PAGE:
2. Human Pathology

2.1. Pathology of Coronary Atherothrombosis

Arterial thrombi were traditionally considered to mainly comprise aggregated platelets because of rapid flow, and the development of platelet-rich thrombi has been regarded as a trigger of atherothrombosis. However, recent evidence indicates that thrombi on disrupted plaques are composed of aggregated platelets and fibrin, erythrocytes, and white blood cells, which are immunopositive for glycoprotein (GP) IIb/IIIa (a platelet integrin), fibrin, glycophorin A (a membrane protein expressed on erythrocytes), von Willebrand factor (VWF, a blood adhesion molecule), and CD16 (a marker of neutrophils) [46]. GP IIb/IIIa colocalized with VWF, and TF was closely associated with fibrin [5] (Figure 1). These findings suggest that VWF and/or TF contribute to thrombus growth and to obstructive thrombus formation on atherosclerotic lesions, and that the enhanced platelet aggregation and fibrin formation indicate excess thrombin generation mediated by TF.

Figure 1: Immunofluorescence images of fresh coronary thrombi from patients with acute myocardial infarction. Images of thrombi stained with fluorescein isothiocyanate-labeled glycoprotein (GP) IIb/IIIa, von Willebrand factor (VWF), or tissue factor (TF) (green), Cy3-labeled fibrin or VWF (red), and merged images. Areas with colocalized factors are stained yellow (from Yamashita et al. [5] with permission).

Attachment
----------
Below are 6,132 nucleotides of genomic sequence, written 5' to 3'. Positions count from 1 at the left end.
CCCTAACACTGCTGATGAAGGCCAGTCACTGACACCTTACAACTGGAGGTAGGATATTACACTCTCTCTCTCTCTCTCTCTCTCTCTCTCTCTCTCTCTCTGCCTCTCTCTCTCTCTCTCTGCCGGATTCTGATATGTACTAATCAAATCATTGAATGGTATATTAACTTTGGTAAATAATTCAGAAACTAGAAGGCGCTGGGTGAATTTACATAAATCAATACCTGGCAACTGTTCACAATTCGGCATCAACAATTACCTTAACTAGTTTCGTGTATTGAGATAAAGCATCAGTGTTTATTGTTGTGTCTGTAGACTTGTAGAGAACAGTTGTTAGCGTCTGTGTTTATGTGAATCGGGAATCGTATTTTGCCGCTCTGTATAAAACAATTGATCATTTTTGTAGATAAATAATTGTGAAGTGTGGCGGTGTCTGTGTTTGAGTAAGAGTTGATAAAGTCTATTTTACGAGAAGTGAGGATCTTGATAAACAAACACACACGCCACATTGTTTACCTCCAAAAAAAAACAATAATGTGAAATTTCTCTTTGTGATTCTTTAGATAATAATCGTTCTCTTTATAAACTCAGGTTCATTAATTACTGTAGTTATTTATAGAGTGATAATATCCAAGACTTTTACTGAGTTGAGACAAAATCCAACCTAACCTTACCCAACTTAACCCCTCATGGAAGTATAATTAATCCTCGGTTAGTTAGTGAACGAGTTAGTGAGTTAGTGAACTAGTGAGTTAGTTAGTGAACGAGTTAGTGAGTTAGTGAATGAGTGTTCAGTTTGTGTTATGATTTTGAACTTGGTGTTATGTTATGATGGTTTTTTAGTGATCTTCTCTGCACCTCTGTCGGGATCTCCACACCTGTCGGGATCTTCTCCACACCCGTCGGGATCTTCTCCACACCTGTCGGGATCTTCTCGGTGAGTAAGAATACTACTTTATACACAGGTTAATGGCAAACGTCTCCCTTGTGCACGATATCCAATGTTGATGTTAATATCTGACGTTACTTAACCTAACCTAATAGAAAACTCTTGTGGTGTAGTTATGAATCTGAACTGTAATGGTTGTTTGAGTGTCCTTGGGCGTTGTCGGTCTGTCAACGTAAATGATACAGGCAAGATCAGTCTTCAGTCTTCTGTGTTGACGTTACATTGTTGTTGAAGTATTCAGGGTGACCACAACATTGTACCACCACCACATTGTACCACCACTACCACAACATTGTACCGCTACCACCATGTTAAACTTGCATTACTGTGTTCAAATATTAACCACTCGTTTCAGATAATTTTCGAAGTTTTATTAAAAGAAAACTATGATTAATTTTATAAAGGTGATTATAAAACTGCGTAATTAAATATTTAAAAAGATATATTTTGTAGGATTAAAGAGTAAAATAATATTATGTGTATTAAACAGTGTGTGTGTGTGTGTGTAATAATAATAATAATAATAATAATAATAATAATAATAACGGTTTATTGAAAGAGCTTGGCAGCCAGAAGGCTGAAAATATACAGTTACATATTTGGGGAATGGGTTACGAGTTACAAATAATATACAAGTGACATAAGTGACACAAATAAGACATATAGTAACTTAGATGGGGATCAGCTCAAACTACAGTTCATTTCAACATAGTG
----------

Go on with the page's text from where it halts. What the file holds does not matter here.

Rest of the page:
TF and its procoagulant activities are overexpressed in human atherosclerotic plaques [7, 8], and macrophages and smooth muscle cells (SMCs) in the intima express TF. The activity of TF is more prominent in fatty streaks and atheromatous plaques than in diffuse intimal thickening in the aorta [8]. Thus, atherosclerotic plaque has the potential to initiate the coagulation cascade after plaque disruption, and TF in such plaque is thought to play an important role in thrombus formation after plaque disruption.

The two major morphological features of plaque disruption are rupture and erosion (Figure 2). Plaque rupture is caused by disruption of the fibrous cap, which allows contact between blood and a thrombogenic necrotized core, resulting in thrombus formation. Rupture probably occurs in plaques with a large necrotized lipid core and fibrous caps that are heavily infiltrated by macrophages, lymphocytes, and occasional smooth muscle cells (SMC)s [9]. Plaque disruption and thrombosis in the absence of fibrous cap thinning characterizes plaque erosion. Angiographically, an artery with eroded plaque is less narrowed and the luminal surface is irregular. The morphological characteristics include an abundance of SMCs and proteoglycan matrix, especially versican and hyaluronan, and no necrotic core. Relatively few macrophages and T cells are features of plaque erosion compared with rupture [9]. The proportions of fibrin and platelets differ in coronary thrombi on ruptured and eroded plaques. Fibrin- and platelet-rich thrombi develop on ruptured and on eroded plaques, respectively, and both TF and C-reactive protein are more abundant in ruptured and than eroded plaques [4]. These distinct morphological features suggest that different mechanisms are involved in plaque rupture and erosion.

Figure 2: Coronary plaque rupture and erosion with thrombi. Large necrotic core and disrupted thin fibrous cap is accompanied by thrombus formation in ruptured plaque. Eroded plaque has superficial injury of SMC-rich atherosclerotic lesion with thrombus formation. Both thrombi comprise platelets and fibrin. HE, hematoxylin eosin stain (from Sato et al. [4] with permission).